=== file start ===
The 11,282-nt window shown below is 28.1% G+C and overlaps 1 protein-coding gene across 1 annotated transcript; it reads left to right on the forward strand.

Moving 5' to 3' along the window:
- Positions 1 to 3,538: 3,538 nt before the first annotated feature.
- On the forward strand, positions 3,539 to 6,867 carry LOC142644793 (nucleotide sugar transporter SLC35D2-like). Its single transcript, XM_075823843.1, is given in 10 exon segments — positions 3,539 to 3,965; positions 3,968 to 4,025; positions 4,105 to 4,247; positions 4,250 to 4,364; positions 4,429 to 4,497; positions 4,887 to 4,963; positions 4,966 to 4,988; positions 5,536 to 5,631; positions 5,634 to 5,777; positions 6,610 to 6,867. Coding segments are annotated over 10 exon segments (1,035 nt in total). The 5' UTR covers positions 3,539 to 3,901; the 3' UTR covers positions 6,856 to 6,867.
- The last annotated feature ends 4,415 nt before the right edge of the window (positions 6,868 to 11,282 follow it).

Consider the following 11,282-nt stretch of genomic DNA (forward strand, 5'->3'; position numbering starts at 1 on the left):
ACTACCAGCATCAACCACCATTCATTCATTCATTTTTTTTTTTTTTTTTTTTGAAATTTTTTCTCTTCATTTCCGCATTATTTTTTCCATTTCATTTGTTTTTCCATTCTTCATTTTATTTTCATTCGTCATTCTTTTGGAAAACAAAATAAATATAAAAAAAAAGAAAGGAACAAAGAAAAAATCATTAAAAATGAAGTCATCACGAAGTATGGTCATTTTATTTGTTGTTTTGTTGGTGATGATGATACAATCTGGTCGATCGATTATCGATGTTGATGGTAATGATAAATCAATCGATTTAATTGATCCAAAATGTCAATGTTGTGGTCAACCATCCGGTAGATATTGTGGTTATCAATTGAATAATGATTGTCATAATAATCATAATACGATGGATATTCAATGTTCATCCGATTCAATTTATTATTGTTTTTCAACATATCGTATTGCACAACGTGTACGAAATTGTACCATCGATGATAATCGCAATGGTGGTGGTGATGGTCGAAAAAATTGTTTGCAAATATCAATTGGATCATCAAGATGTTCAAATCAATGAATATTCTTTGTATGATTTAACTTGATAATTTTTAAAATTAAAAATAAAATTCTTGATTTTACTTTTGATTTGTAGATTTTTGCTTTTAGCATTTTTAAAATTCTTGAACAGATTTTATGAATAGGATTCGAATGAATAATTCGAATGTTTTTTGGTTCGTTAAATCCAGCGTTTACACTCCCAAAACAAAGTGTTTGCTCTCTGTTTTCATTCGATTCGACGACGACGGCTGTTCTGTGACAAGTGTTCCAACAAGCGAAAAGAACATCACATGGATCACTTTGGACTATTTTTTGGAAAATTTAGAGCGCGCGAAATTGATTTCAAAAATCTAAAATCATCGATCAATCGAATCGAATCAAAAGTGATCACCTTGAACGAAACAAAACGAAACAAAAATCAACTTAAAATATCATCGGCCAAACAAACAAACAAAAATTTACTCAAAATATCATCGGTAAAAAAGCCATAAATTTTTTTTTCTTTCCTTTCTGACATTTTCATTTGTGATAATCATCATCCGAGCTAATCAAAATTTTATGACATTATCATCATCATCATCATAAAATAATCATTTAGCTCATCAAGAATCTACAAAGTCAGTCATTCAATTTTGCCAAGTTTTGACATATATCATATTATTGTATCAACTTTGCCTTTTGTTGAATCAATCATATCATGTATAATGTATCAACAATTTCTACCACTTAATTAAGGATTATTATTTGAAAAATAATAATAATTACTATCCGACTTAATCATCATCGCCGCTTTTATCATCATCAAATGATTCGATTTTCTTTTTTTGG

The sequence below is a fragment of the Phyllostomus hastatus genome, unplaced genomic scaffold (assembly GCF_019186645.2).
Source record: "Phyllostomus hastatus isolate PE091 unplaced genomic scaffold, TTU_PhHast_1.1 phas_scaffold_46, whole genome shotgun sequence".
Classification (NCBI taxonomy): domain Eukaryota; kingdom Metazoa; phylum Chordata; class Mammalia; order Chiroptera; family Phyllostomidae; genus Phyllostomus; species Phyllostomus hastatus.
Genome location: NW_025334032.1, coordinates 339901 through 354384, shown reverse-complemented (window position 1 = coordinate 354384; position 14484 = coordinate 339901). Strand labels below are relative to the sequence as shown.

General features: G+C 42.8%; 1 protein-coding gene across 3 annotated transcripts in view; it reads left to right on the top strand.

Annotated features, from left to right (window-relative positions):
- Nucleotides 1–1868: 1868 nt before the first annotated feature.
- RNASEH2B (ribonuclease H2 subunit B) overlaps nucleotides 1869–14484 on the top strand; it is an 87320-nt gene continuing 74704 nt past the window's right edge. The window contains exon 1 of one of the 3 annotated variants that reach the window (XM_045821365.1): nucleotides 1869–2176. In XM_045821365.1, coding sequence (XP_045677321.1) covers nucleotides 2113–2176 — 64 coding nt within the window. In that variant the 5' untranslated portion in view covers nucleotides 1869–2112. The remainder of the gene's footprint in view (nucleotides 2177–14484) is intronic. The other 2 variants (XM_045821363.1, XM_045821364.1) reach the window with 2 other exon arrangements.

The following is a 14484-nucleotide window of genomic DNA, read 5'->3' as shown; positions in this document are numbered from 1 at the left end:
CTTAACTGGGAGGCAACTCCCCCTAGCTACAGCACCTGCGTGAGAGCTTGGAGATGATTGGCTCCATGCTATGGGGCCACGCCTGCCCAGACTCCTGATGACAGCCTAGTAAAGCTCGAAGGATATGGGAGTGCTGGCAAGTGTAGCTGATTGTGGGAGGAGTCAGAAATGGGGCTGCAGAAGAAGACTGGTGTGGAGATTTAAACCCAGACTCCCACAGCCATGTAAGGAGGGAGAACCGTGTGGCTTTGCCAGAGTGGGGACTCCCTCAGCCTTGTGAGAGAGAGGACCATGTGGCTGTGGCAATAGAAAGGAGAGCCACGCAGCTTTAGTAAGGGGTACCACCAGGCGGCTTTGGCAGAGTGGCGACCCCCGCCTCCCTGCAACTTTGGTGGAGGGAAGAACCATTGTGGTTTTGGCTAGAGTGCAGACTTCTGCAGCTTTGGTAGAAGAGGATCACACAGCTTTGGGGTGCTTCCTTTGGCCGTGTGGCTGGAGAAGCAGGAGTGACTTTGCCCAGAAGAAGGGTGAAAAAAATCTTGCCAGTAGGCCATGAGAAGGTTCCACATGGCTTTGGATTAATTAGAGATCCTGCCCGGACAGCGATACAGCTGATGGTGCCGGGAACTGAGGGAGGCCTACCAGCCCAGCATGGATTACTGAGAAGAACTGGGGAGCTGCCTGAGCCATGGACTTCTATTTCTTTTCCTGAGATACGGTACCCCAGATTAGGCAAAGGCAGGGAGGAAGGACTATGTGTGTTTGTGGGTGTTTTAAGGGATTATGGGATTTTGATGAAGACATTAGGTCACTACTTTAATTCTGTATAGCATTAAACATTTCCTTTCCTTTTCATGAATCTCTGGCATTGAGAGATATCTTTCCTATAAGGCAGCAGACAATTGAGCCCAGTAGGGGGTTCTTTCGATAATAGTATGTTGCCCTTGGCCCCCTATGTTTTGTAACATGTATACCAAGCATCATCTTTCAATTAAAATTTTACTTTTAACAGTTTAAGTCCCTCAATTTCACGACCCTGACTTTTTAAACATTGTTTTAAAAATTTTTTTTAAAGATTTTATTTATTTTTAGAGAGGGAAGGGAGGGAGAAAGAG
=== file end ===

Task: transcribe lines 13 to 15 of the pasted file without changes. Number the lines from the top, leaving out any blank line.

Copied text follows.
Annotated features, from left to right (window-relative positions):
- Nucleotides 1–1868: 1868 nt before the first annotated feature.
- RNASEH2B (ribonuclease H2 subunit B) overlaps nucleotides 1869–14484 on the top strand; it is an 87320-nt gene continuing 74704 nt past the window's right edge. The window contains exon 1 of one of the 3 annotated variants that reach the window (XM_045821365.1): nucleotides 1869–2176. In XM_045821365.1, coding sequence (XP_045677321.1) covers nucleotides 2113–2176 — 64 coding nt within the window. In that variant the 5' untranslated portion in view covers nucleotides 1869–2112. The remainder of the gene's footprint in view (nucleotides 2177–14484) is intronic. The other 2 variants (XM_045821363.1, XM_045821364.1) reach the window with 2 other exon arrangements.